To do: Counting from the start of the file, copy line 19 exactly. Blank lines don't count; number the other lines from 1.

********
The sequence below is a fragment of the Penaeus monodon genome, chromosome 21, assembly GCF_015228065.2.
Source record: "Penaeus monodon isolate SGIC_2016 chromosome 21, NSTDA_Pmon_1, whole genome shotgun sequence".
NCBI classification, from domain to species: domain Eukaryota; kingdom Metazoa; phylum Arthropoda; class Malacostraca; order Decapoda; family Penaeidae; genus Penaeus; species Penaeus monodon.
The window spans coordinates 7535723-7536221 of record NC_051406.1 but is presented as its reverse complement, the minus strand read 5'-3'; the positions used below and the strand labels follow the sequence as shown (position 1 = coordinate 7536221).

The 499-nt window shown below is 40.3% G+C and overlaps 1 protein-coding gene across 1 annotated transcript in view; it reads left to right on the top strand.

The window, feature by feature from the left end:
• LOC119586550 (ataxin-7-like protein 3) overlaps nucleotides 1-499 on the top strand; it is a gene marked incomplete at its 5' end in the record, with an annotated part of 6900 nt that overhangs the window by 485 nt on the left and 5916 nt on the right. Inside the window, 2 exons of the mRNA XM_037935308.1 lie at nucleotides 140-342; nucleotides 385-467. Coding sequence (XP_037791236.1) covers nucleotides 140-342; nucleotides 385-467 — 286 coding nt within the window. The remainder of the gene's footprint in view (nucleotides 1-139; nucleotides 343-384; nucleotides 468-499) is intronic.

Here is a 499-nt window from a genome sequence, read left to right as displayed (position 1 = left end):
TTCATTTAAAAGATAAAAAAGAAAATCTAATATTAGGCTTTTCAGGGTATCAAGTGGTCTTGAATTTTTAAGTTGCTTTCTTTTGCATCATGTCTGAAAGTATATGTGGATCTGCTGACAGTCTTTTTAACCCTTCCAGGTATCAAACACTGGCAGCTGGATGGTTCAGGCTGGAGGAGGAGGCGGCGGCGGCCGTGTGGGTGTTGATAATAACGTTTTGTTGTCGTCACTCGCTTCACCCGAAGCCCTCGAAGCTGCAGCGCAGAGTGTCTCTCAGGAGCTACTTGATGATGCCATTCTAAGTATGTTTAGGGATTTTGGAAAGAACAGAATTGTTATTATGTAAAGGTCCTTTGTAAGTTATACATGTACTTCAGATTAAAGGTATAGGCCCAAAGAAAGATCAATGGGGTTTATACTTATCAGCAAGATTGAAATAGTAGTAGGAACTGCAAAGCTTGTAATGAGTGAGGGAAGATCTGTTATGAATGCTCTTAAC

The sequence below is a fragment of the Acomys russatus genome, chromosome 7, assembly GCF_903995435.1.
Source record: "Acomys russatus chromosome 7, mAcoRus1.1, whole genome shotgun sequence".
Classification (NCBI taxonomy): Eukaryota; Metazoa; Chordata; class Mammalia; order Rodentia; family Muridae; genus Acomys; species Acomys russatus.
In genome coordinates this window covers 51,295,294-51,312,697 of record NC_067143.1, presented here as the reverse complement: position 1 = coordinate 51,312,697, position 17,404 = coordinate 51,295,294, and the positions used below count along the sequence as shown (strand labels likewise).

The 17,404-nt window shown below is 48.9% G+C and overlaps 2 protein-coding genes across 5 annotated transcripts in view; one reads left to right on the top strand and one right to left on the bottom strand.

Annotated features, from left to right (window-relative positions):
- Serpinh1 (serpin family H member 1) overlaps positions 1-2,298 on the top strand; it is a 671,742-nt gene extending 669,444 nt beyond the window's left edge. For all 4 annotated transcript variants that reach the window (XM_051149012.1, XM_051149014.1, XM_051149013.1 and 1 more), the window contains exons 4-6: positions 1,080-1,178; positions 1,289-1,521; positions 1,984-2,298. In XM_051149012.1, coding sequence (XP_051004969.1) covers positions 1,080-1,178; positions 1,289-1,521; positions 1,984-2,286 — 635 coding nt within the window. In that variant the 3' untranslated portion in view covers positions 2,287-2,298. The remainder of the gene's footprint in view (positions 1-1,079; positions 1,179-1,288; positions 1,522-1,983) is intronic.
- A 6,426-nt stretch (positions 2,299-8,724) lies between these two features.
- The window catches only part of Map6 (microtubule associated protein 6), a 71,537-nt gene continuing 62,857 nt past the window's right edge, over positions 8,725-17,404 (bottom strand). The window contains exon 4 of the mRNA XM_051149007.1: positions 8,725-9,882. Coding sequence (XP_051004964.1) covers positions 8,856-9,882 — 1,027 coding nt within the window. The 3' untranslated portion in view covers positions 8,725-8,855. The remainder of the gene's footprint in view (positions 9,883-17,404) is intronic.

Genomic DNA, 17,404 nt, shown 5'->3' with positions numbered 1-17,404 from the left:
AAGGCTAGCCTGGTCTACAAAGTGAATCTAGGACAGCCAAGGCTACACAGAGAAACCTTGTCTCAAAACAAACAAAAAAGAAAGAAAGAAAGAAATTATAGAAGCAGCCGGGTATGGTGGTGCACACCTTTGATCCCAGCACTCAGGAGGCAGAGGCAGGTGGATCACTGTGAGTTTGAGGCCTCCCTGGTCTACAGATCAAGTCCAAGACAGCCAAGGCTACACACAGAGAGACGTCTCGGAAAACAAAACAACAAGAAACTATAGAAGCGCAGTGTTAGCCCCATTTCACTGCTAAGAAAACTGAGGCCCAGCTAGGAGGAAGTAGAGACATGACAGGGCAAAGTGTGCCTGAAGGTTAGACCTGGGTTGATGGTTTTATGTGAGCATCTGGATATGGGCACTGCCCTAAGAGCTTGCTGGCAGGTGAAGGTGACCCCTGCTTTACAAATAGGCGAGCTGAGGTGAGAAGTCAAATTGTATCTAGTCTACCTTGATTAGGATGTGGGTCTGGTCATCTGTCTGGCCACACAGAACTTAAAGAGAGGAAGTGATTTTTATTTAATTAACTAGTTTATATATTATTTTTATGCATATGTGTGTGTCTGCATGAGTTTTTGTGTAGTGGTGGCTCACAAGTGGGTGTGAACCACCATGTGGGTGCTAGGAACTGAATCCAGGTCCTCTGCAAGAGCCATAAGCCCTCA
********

Genomic DNA, 17,404 nt, shown 5'->3' with positions numbered 1-17,404 from the left: